It was only one loss, but it felt much bigger than what the scoreboard read at the end of the game for the UVU football team. At the beginning of the season, the players didn’t shy away from talking about a perfect season and staking their claim as the best team in the league.
Considering the teams and quality of the league, there was not much to doubt those statements.
It is easy to point to the several mistakes that were made on the field of play to throw the loss on, but it might have been the off-the-field attitude that cost this team its first loss in the team’s history.
Since the onset of the formation of the club team, there has been an attitude that they would be able to beat anyone in the league with superior talent.
“We have that problem every week to be honest. That is what happens when you win every game,” said quarterback Theron Anderson.
That statement came back to haunt them this week.
As the team tries to build this program, these losses can hurt a lot more than just as a number in the right
The main goal for the team this year was to gain respect from its peers. They understood that this was a “humble beginning,” as star running back James Anderson put it.
When they lose to teams of this caliber, it is not just humbling but in some respects a giant step back.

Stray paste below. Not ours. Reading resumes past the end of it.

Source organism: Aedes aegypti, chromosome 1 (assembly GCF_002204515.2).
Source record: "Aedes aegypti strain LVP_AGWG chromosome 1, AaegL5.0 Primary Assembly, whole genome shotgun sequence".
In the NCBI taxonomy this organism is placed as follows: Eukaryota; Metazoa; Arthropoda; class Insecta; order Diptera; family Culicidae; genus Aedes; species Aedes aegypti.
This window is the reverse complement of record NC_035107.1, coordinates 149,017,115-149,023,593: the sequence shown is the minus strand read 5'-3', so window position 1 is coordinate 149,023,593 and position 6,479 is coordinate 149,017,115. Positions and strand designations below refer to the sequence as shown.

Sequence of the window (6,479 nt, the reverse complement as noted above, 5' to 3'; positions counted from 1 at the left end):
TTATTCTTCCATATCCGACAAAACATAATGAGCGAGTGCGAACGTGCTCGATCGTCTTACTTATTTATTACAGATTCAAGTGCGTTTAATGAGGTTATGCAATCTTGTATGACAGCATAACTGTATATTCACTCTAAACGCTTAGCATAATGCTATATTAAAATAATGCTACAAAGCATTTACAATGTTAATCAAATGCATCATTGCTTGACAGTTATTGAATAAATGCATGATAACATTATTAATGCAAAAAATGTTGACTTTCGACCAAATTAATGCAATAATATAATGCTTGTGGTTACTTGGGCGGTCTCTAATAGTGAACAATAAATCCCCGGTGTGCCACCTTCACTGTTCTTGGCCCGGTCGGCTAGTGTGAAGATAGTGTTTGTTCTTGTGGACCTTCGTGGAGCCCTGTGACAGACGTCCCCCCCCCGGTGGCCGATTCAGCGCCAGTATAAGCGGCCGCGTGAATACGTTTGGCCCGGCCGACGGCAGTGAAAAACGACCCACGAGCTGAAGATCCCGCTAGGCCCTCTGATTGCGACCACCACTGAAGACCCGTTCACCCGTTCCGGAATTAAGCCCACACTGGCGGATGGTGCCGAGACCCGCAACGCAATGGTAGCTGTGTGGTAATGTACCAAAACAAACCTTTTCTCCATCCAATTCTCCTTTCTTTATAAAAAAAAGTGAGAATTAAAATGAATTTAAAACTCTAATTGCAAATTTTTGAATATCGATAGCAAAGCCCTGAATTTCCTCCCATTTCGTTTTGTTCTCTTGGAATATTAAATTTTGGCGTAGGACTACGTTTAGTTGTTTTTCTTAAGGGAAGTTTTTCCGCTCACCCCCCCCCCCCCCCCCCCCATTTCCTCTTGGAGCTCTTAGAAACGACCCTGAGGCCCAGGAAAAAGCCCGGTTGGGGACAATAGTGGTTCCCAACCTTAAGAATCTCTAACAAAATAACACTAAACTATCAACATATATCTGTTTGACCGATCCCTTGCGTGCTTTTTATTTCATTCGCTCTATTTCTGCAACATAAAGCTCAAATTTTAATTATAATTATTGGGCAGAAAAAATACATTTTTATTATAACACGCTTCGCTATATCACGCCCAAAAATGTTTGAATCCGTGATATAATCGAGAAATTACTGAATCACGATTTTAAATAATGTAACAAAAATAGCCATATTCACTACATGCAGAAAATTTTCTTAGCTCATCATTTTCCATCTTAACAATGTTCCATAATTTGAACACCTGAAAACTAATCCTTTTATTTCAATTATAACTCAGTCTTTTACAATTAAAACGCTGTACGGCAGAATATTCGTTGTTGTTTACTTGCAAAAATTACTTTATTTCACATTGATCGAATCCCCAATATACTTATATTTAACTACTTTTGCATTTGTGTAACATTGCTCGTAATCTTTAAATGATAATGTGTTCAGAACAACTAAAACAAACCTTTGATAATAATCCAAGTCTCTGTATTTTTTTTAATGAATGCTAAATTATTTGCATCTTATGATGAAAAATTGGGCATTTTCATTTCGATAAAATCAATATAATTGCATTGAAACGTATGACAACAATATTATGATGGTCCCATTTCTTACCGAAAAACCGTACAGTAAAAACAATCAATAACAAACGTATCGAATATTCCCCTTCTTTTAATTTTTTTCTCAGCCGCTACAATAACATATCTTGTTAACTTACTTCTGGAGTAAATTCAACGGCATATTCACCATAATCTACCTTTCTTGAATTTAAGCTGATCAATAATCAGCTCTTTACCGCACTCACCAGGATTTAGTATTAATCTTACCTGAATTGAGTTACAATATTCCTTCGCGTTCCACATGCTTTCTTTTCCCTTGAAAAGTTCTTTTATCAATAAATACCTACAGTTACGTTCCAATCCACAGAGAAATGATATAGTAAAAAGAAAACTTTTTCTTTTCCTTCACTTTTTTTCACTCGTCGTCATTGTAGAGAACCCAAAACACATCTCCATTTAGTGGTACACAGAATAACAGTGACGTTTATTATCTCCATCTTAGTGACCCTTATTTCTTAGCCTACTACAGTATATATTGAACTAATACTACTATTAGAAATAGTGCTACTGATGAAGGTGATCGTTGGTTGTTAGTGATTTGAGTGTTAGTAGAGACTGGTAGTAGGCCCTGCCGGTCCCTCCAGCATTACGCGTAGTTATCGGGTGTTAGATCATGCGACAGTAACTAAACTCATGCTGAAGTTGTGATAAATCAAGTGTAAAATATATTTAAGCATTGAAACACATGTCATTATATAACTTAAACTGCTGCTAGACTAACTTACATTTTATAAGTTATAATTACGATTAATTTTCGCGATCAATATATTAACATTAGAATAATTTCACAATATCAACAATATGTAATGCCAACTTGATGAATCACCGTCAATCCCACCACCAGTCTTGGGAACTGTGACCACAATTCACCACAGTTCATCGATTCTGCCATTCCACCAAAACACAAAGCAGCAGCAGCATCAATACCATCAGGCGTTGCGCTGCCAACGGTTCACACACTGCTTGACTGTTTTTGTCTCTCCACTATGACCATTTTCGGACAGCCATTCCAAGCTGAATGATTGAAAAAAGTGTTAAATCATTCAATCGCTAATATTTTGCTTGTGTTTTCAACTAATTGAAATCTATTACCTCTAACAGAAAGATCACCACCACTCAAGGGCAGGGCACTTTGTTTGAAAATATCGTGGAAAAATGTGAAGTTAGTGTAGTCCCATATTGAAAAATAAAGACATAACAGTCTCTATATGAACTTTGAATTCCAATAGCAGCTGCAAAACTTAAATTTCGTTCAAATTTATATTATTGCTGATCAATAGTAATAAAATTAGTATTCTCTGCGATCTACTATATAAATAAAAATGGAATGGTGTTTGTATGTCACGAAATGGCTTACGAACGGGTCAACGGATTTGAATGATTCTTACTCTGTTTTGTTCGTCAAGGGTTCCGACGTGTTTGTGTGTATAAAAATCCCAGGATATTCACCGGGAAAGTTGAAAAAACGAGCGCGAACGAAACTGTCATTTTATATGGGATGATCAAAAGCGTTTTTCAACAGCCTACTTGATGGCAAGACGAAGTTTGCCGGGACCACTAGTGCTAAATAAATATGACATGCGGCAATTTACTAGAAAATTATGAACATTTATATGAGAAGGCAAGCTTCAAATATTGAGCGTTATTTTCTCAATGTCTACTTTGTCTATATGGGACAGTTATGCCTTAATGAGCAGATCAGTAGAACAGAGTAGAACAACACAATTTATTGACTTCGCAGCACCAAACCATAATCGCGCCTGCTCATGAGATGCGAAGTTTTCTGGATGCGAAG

Throughout the game, the team got away from what made it great in the first place. It won with discipline and running a straightforward offense without pomp and frill.
Instead, it tried to run trick plays and counters that netted negative yards all game long.
“We started to get too creative. We were running on them and you just can’t get too bored with what’s working,” Theron said.
Then the miscues started to pile on.
There were several muffed snaps throughout the game giving the team’s opponent, Stealth, with great field position, big play negated by penalties and miscues on defense allowing Stealth to move the chains and keep the ball out of their play maker’s hands.
The Wolverines shot themselves in the foot all day long, even until the final whistle. With a chance to take the lead and most likely win the game, they committed two huge penalties pushing them out of scoring range with little time left and losing 8-6.
“We didn’t look ready to play,” said defensive back Jordan Gleason.
If the Wolverines want the respect that they feel they deserve, they will need to come ready to play each game. It may have been only one loss, but the feeling after the game was so much more.
The club football team plays every Saturday at Lakeridge Junior High School in Orem, Utah.